DVD Review: The End of Time

STUDIO: First Run Features | DIRECTOR: Peter Mettler
BLU-RAY & DVD RELEASE DATE: 4/15/2014 | PRICE: DVD $27.95
BONUSES: director’s commentary
SPECS: NR | 114 min. | Documentary | 1.77:1 widescreen | stereo

RATINGS (out of 5 dishes): Movie | Audio | Video | Overall

 

What is time? From Einstein to college students lighting up in their dorm room, this is a question that’s been asked by plenty of people to varying degrees of success. Now, Canadian filmmaker Peter Mettler takes a stab at this heady topic with his 2012 experimental visual poem (it’s tough to call this a documentary), The End of Time.

The End of Time movie scene

The lava flows in Peter Mettler's The End of Time.

The beginning and ending to this film are straight out of the stoner camp: an almost-laughable collage of trippy sounds and images that falls somewhere between the video projections played during a DJ set and a sad attempt at aping Kubrick’s 2001 (you know the part where the astronaut discovers Technicolor? Yeah, that part—with a near-­identical soundtrack!) In this sense, Mettler falls into the same trap Terence Mallick did with the first 20 minutes of The Tree of Life: he attempts sublime poetry and ends up with cheese, betraying how out of touch he’s become with the term “cutting edge.”

But the Tree of Life comparison also works in the positive sense, for the bulk of The End of Time is actually something quite special. Mettler takes us from the CERN particle accelerator to Hawaii to Detroit to India to outer space, finding interesting moments and stories in each location that, collectively, do get you thinking about time and human existence. A tale of the last man standing in an area of Hawaii that is slowly but surely being reclaimed by an active volcano is pretty gripping once you realize what’s going on… and the four-minute­-long shots of flowing lava, given this context, are both fascinating and horrific. Similarly, cutting from an Indian burial ceremony to a shot of ants working together as they drag the carcass of a nearby grasshopper (while we still hear the sounds of the funeral) is nothing short of genius; these kinds of “oh wow” moments are peppered throughout the film and worth the wait.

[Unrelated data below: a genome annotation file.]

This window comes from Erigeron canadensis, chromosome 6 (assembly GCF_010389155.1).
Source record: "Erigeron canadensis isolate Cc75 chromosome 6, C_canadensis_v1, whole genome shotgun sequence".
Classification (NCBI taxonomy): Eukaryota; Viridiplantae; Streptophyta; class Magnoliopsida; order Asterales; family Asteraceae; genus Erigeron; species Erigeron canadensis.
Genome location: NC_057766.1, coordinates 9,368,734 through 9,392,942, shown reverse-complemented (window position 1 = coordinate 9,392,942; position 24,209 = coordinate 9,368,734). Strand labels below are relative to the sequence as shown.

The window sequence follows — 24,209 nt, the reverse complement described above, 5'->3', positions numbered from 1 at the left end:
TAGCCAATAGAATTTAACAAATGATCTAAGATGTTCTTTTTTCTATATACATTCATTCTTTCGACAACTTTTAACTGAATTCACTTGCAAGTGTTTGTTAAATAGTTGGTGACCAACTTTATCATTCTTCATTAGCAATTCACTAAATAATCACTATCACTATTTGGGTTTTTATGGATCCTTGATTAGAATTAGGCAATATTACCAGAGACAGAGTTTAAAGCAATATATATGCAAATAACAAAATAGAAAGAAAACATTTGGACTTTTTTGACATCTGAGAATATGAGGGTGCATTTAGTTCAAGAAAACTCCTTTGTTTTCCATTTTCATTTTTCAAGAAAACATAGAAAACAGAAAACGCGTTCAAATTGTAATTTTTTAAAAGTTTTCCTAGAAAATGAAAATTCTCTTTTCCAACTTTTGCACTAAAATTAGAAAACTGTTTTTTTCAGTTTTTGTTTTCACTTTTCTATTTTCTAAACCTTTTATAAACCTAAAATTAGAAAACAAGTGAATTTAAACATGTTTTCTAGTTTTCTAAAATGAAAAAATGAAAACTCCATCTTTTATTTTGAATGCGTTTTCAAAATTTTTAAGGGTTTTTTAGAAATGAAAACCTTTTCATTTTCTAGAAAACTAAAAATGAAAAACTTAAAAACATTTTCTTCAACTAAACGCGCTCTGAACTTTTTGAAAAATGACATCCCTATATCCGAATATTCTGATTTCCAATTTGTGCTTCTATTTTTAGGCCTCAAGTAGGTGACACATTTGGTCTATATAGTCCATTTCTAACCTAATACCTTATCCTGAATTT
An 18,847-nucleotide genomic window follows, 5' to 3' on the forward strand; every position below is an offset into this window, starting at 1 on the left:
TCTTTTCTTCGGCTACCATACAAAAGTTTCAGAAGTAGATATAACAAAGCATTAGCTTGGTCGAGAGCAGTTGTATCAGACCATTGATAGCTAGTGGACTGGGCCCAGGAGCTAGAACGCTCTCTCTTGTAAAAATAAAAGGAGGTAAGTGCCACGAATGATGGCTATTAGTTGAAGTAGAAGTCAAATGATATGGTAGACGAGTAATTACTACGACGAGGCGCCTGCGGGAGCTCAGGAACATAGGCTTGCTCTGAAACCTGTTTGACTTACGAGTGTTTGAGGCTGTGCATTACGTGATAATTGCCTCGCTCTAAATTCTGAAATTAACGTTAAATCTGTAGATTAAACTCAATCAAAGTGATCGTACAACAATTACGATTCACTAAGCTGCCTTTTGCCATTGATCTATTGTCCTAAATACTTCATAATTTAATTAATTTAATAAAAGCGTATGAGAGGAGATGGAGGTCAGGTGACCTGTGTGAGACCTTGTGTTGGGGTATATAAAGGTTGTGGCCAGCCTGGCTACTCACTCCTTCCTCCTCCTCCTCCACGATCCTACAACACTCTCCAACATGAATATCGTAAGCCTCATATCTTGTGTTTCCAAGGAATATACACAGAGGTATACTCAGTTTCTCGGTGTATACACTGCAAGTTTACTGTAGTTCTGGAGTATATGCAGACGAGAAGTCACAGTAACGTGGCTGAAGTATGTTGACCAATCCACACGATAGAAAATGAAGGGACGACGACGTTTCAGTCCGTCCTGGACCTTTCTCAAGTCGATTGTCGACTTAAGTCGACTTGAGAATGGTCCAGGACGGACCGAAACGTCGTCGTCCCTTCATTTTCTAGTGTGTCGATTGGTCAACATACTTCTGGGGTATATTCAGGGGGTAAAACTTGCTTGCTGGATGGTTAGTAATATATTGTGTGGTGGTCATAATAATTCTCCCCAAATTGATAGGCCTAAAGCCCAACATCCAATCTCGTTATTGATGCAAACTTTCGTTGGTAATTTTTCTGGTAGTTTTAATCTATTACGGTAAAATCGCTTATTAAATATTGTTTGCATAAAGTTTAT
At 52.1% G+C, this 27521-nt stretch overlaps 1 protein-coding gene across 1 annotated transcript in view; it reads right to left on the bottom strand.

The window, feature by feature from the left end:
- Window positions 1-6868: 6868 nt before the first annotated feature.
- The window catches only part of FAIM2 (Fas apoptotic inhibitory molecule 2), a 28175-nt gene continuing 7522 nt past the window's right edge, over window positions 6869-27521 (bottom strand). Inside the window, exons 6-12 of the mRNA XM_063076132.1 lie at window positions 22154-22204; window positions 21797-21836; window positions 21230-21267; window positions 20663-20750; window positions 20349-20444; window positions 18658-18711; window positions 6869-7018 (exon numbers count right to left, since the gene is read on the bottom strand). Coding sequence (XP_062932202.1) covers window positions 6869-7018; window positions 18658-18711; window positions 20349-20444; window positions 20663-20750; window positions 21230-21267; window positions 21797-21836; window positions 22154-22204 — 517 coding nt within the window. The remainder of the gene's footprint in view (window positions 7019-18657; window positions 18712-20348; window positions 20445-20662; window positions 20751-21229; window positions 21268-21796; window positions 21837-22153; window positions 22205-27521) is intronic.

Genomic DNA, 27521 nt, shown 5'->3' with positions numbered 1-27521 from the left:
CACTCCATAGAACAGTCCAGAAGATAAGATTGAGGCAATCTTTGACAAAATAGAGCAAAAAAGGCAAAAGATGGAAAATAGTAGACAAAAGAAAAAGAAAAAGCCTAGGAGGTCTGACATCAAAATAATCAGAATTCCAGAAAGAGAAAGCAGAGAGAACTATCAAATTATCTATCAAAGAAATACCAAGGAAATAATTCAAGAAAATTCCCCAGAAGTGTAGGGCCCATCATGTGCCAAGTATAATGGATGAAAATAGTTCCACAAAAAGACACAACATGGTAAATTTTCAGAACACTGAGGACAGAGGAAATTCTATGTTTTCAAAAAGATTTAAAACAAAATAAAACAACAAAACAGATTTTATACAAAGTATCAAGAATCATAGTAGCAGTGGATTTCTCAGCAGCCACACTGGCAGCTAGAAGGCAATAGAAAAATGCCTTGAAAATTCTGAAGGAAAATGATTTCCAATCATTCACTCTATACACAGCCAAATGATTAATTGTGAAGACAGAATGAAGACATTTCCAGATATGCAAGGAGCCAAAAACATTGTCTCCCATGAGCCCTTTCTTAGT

Though the snail’s pace might turn plenty of people off, those who allow their mind to slow down and tune into the film’s wavelength are richly rewarded with a beautifully crafted collection of images and sounds, mostly filmed and assembled by Mettler himself. While his cinematography is solid, it’s the sound design that turns The End of Time into a memorable experience, seamlessly taking you from one moment to the next, one location to another. This being a movie about time, of course, it’s only logical that the film’s structure should play with pacing and rhythm—but Mettler does it with a skill that leaves a very personal stamp on such a big, universal topic.

If you can weather the plodding beginning and ending, The End of Time is a definite winner. The DVD provides an additional commentary track that brings you further into the mind of Mettler’s approach to this grandiose topic.

 

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About Memo

Memo Salazar attempts many things and accomplishes few. His big three are making films, music, and comics, but he'll throw photography, graphic design and film criticism into the ring for good measure. He'll even make you a hand-painted t-shirt if you ask nicely. You can track his activity here when there's nothing else to do at work.